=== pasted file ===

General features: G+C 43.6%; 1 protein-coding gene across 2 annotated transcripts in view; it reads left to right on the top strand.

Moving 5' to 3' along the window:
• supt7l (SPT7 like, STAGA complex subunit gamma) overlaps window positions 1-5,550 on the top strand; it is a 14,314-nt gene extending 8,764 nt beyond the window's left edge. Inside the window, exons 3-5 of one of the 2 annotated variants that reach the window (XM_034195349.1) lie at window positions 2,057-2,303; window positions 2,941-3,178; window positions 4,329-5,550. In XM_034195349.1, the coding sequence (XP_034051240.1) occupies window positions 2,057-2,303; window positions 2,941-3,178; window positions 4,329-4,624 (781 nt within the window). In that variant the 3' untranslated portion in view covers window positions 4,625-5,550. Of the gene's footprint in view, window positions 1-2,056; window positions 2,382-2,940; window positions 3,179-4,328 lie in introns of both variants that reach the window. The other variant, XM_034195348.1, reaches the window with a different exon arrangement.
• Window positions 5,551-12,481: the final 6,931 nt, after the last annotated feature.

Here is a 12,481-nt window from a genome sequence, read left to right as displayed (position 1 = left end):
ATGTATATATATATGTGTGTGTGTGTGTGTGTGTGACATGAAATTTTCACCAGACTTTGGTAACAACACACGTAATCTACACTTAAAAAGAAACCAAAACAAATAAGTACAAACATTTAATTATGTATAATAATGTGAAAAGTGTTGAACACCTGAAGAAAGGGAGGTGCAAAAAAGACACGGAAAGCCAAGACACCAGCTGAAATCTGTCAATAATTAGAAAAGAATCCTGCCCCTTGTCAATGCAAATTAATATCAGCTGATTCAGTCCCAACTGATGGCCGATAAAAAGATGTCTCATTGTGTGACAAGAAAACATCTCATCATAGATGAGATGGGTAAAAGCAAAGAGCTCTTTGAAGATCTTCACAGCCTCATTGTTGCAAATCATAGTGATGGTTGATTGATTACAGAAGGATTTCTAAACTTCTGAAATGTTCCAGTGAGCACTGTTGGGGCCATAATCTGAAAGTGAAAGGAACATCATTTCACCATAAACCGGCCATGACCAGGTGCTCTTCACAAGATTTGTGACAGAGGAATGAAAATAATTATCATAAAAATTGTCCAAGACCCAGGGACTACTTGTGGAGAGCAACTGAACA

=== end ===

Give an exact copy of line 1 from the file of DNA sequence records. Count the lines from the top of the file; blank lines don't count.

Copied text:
General features: G+C 43.6%; 1 protein-coding gene across 2 annotated transcripts in view; it reads left to right on the top strand.